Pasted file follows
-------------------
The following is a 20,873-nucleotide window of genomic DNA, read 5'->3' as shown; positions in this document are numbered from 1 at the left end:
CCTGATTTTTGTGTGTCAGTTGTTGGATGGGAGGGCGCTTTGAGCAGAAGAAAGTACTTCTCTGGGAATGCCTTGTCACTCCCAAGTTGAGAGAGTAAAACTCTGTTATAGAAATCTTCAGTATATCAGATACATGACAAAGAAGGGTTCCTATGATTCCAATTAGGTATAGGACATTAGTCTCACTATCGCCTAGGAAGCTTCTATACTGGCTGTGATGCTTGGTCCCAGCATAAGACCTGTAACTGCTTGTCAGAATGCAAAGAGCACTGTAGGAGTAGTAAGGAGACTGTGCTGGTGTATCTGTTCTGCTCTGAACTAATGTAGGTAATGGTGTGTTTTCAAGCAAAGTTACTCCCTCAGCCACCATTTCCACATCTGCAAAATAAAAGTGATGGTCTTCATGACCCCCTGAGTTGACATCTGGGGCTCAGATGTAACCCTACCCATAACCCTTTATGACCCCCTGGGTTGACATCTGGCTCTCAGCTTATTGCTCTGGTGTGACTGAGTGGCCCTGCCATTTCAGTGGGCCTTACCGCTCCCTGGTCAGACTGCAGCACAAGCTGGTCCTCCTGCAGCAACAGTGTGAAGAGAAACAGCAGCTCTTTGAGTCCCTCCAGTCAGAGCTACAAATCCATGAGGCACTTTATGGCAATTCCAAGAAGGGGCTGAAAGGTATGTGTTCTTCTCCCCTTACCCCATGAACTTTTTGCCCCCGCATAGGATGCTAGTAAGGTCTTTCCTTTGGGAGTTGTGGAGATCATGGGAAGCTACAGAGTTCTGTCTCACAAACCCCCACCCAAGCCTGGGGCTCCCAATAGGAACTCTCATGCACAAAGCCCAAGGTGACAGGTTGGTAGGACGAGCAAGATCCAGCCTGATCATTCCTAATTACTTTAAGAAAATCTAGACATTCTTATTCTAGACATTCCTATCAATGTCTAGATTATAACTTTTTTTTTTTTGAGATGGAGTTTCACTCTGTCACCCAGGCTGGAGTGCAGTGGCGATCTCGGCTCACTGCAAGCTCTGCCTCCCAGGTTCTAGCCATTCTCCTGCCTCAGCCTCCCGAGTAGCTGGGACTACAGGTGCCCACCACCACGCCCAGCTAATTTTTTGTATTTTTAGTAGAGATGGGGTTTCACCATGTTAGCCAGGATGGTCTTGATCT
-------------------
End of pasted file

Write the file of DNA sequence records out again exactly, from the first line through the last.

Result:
The following is a 20,873-nucleotide window of genomic DNA, read 5'->3' as shown; positions in this document are numbered from 1 at the left end:
CCTGATTTTTGTGTGTCAGTTGTTGGATGGGAGGGCGCTTTGAGCAGAAGAAAGTACTTCTCTGGGAATGCCTTGTCACTCCCAAGTTGAGAGAGTAAAACTCTGTTATAGAAATCTTCAGTATATCAGATACATGACAAAGAAGGGTTCCTATGATTCCAATTAGGTATAGGACATTAGTCTCACTATCGCCTAGGAAGCTTCTATACTGGCTGTGATGCTTGGTCCCAGCATAAGACCTGTAACTGCTTGTCAGAATGCAAAGAGCACTGTAGGAGTAGTAAGGAGACTGTGCTGGTGTATCTGTTCTGCTCTGAACTAATGTAGGTAATGGTGTGTTTTCAAGCAAAGTTACTCCCTCAGCCACCATTTCCACATCTGCAAAATAAAAGTGATGGTCTTCATGACCCCCTGAGTTGACATCTGGGGCTCAGATGTAACCCTACCCATAACCCTTTATGACCCCCTGGGTTGACATCTGGCTCTCAGCTTATTGCTCTGGTGTGACTGAGTGGCCCTGCCATTTCAGTGGGCCTTACCGCTCCCTGGTCAGACTGCAGCACAAGCTGGTCCTCCTGCAGCAACAGTGTGAAGAGAAACAGCAGCTCTTTGAGTCCCTCCAGTCAGAGCTACAAATCCATGAGGCACTTTATGGCAATTCCAAGAAGGGGCTGAAAGGTATGTGTTCTTCTCCCCTTACCCCATGAACTTTTTGCCCCCGCATAGGATGCTAGTAAGGTCTTTCCTTTGGGAGTTGTGGAGATCATGGGAAGCTACAGAGTTCTGTCTCACAAACCCCCACCCAAGCCTGGGGCTCCCAATAGGAACTCTCATGCACAAAGCCCAAGGTGACAGGTTGGTAGGACGAGCAAGATCCAGCCTGATCATTCCTAATTACTTTAAGAAAATCTAGACATTCTTATTCTAGACATTCCTATCAATGTCTAGATTATAACTTTTTTTTTTTTGAGATGGAGTTTCACTCTGTCACCCAGGCTGGAGTGCAGTGGCGATCTCGGCTCACTGCAAGCTCTGCCTCCCAGGTTCTAGCCATTCTCCTGCCTCAGCCTCCCGAGTAGCTGGGACTACAGGTGCCCACCACCACGCCCAGCTAATTTTTTGTATTTTTAGTAGAGATGGGGTTTCACCATGTTAGCCAGGATGGTCTTGATCT